Plants are naturally exposed to all components of sunlight, including ultraviolet (UV) radiation. UV radiation is divided, based on wavelength range, in UV-A (315-400 nm), UV-B (280-315 nm) and UV-C (100-280 nm). Climate changes due to natural and anthropogenic causes increase UV-B radiation levels on Earth's surface1. UV-B radiation possesses high energy levels and induces a wide variety of physiological and morphological responses, most of which are only occasionally beneficial, in terrestrial organisms2,3. In plants, UV-B radiation has different effects on growth and development, metabolic processes such as photosynthesis, morphology and biochemistry (concentrations of secondary metabolites and other compounds)2-6. In addition, UV radiation generates an increase in the production of reactive oxygen species (ROS) potentially causing oxidative stress7 and, likely, decreasing the yield and quality of plants8. As a mechanism to prevent oxidative damage due to increased ROS production induced by UV-B radiation the plant's antioxidant defenses change; depending on the species, exposure to a small to moderate UV-B dose may increase, while larger UV-B doses may overwhelm the antioxidant defenses9,10. This is an especially interesting alternative for medicinal plants because they constitute an important source of molecules with pharmaceutical and economic value1,11-12, as reflected in the growing number of studies addressing UV-B radiation effects in the production of secondary compounds in wild medicinal plants and herbs10-11,13-15. Phenolic compounds, such as flavonoids, are expected to increase in response to UV-B radiation given their effectiveness in absorbing UV-B radiation and antioxidant properties6. Recently, Kumari and Prassad1 suggested the importance of UV-B treatment on medicinal plants to increase natural compounds as an alternative to pharmacological manufacture.

Damiana (Turnera diffusa, Willd) plants are used for medicinal purposes and in the elaboration of diverse die tary products16. These shrubs grow wild in arid and semiarid climates, such as those prevalent in Baja California Sur (BCS), Mexico 16, where plants are subject to elevated intensity of solar radiation (maximum 7 kWh m-2 day-1 in Summer)17. Therefore, damiana is exposed naturally to high UV radiation levels; elevated antioxidant compound content was observed recently in damiana plants from BCS18,19, and previous results suggest differences in antioxidant content between damiana plants grown in different regions with similar environmental conditions but different natural solar radiation levels19. This medicinal plant has a large antioxidant potential, perhaps due to the environmental conditions and exposure to naturally elevated UV-B radiation19. Studies on the effect of UV-B radiation suggest that exposing plants to artificial UV radiation can be an alternative to increase phytochemicals of interest. Therefore, the objective of this study was to analyze the effect of exposure to artificial UV-B radiation at different high-doses in the antioxidant content of damiana plants in an in vitro model.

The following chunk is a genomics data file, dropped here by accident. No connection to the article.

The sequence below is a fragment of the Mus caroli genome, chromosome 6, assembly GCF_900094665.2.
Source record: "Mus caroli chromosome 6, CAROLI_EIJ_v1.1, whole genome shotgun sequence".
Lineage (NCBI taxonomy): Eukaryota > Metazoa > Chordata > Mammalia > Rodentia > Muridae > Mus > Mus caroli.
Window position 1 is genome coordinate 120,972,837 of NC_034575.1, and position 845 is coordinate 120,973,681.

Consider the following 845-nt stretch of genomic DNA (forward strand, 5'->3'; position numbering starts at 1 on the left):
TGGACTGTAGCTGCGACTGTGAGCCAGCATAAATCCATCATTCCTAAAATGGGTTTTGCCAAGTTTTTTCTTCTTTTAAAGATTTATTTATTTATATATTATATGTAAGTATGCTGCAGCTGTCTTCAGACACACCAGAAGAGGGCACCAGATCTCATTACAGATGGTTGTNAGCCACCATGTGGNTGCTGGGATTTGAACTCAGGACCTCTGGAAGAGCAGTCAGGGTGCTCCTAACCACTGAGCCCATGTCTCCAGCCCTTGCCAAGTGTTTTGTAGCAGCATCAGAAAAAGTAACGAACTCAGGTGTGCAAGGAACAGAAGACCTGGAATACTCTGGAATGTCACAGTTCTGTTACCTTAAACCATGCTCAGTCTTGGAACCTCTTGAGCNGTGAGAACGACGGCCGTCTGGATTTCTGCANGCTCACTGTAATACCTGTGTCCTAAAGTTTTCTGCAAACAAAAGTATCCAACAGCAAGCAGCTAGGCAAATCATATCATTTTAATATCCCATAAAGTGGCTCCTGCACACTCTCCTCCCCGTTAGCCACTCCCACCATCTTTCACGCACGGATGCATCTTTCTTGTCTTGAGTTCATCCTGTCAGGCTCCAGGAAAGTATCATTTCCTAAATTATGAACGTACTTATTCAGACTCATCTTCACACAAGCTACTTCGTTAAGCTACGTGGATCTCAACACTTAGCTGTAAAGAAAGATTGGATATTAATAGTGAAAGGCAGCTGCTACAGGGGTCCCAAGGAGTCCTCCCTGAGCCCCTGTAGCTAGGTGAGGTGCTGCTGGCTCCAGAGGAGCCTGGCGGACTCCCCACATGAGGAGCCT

Materials and methods

Plant material and experimental setup

Damiana (T. diffusa) plantlets were grown aseptically in tissue culture in Murashige-Skoog (MS) medium following the method described by Alcaraz-Melendez et al.20. Damiana plants were grown for 4 weeks (to reach 7.5 cm of size) prior to being irradiated with artificial UV-B (UV-B Lamp F875, 315 nm, BioRad, Hercules. CA, USA). Lamps were placed 25 cm above the top of the plants maintaining this distance constant throughout the experiment. Aluminum strips were placed on top of the lamps and plants were placed inside a box, fully covered with aluminum foil, to increase UV-B reflection. Treatments were as follows; 1) control, plants grown in white light (fluorescent light to 100 µE m-2 sec-1) at 25 ± 2oC without exposure to UVB; 2) plants exposed to 0.5 ± 0.1 mW UV-B cm-2 for 2 h per day and 22 h of white light at 25 ± 2oC; 3) plants exposed to 1 ± 0,1 mW UV-B cm-2 for 2 h per day and 22 h of white light at 25 ± 2oC; 4) plants exposed to 1 ± 0,1 mW UV-B cm-2 for 4 h per day and 20 h of white light at 25 ± 2oC. A radiometer (ultraviolet intensity meter, General Tools and Instruments, NY, USA) was used to quantify UV-B radiation below and above the tops of the experimental damiana plants within each container. Samples were collected after the first irradiation treatment and subsequently every week, during 3 weeks. Plants collected at the onset of the experiment were labeled as day zero and newly irradiated as day one. Leaves were separated from stems, samples were immersed in liquid nitrogen, and stored at -80oC until analyzed.

Chlorophylls a and b, and total carotenoids

Prior to pigment quantification using the method of Lichtenthaler and Wellburn21, damiana leaves (250 mg) were extracted with water:methanol:acetone (2:3:5) at 4oC in the dark. Pigment content in each sample was determined at 666, 653 and 470 nm by using a microplate reader (BioRad™ 550, Japan) as previously described18-19. Chlorophyll a, chlorophyll b, and total carotenoid content are expressed in pg g-1 of fresh weight. The variability coefficients calculated for the methodologies employed to quantify chlorophyll a, chlorophyll b, and total carotenoid content were 4.8, 5.8, and 21.8, respectively.